Unfortunately, that’s about the book’s only moment of real creativity. Otherwise the plot is a fairly straightforward mash-up of The Krotons and Full Circle - a traditional Doctor Who by numbers piece with nothing that stands out as particularly interesting or clever. And while I’m tempted to stamp my feet a bit and claim that the book is due for a reevaluation, the fact is that the argument is that it should be moved off the bottom of the pile and to a position of middling “it made some progress but was mostly pretty boring.” It is wrongly hated, if not wrongly unloved.
It is more interesting by far to talk about Timewyrm: Revelation. I have previously endorsed a relatively progress-centric view of artistic production in which I’ve argued that, in a sort of absolute sense, Doctor Who, and indeed narrative media in general, improves over time. There are individual exceptions, of course, and periods in which the speed of improvement waxes or wanes, but for the most part over time we get better at doing art.
This has less of an effect on the formation of canon (a term I use in the “classic literature” sense here) than one might think, because for a number of very sound reasons we tend to read works in the context of their time. And so what we’re interested in in terms of identifying classics tend to be works that are unusually good for their time and context, a phenomenon unrelated to the general improvement. Both are sensible ways to evaluate quality, and only in one does the notion of continual progress apply. If you want to rank stories in terms of their original context it’s very easy to come up with arguments that something quite groundbreaking like The Rescue is superior to the better-done but more run-of-the-mill for its time Pyramids of Mars. But equally, I’d argue that even a mediocre-for-its-time piece like Dragonfire is, by simple virtue of having a more expanded set of tricks and more time to figure out what techniques work and don’t, better than a classic-of-its-era piece like The Invasion from twenty years earlier.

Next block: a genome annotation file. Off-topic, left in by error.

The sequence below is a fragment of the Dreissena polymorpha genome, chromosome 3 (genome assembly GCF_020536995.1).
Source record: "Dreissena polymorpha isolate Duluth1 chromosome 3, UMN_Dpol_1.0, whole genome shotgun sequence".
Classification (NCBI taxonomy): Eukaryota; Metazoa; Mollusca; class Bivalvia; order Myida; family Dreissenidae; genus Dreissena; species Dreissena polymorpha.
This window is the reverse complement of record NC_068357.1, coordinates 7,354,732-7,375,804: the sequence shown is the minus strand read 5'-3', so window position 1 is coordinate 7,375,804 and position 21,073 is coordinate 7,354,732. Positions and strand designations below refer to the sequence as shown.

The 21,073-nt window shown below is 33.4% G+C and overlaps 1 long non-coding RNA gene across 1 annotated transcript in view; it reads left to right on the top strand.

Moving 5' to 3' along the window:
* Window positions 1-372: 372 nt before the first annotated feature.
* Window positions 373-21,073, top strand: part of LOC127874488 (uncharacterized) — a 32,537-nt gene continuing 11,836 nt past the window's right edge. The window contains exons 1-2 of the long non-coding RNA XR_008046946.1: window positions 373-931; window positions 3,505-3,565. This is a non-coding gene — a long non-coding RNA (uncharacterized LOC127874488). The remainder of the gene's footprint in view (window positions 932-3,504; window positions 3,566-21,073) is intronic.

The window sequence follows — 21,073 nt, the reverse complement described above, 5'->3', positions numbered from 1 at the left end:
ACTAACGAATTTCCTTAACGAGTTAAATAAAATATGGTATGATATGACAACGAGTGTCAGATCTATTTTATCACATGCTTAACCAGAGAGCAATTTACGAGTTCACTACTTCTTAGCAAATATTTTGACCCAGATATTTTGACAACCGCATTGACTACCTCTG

I say this because it means that, over fifty years, there are various points at which Doctor Who has put out the best Doctor Who story up to that date. Some are trickier to pin down than others. I’ll readily agree, for instance, that the firsts eason of the Hinchcliffe era clearly have at least one story that was, at the time of transmission, the best Doctor Who story ever. But I’m in no way confident enough to casually declare whether it’s The Ark in Space, Genesis of the Daleks, or both. There are, however, four points in the course of what we’ve covered where I am willing to say, flat out, that Doctor Who hit a new high with that story: The Power of the Daleks, Carnival of Monsters, Remembrance of the Daleks, and Timewyrm: Revelation.
Timewyrm: Revelation is nothing short of a complete paradigm shift for Doctor Who - a story that is as flat-out revolutionary as anything the series has ever done. And it is ruthlessly, cuttingly brilliant. Its central innovation is that it is aggressively and thoroughly based on the idea of the Doctor’s interiority. It’s not the first bit of Doctor Who to go inside the Doctor’s head, but it’s the first to use that as its premise. (Yes, you’re very clever for that comment you want to leave about The Invisible Enemy right now.) The entire book is about the Doctor’s internal guilt and mental anguish.
This is not, in and of itself, a recipe for being a good book. In fact, from the pen of most writers it would probably make a pretty crap one. But this is by Paul Cornell. And he structures the book masterfully. His first trick is an old standard, but a crucial one - he grounds the book in the mundane. In the prologue he introduces, in amidst some fantastic concepts, perfectly ordinary people, who Cornell takes unusual care to describe with care and reverence, while not pushing the idea that they are anything other than ordinary, everyday people. The prologue also spends a lot of time focusing on mundane evil, with a slow wind through the mind of a particularly nasty bully.
Even when the book proper begins, its opening image is Ace’s interior monologue and self-description, spending more time describing her worldview than anyone had ever done before - and remember, one of the things that’s most notable about Ace as a companion is that she’s the first one since Barbara to have a significant sense of interiority and psychology. And yet nobody prior to Cornell had spent anywhere near the amount of time he does in the first chapter just calmly setting up and describing what Ace’s life on the TARDIS is like and how her mind works.
Perhaps more tellingly, the Doctor gets similar treatment, with Cornell introducing the suggestion - now more or less standard in Doctor Who - that the Doctor spends the time between documented adventures doing odd and strange things. In the case of McCoy’s Doctor, of course, these are manipulative, planned things. But even here Cornell is meticulous about grounding the idea of a chessmaster playing a long and elaborate game across time and space in the small scale, clarifying that “these little touches, the night moves in the Time Lord’s game, were not apparently dangerous. They consisted of such things as moving items of furniture, research on when things happened, and making sure certain couples never met. Bit mean, that last one.”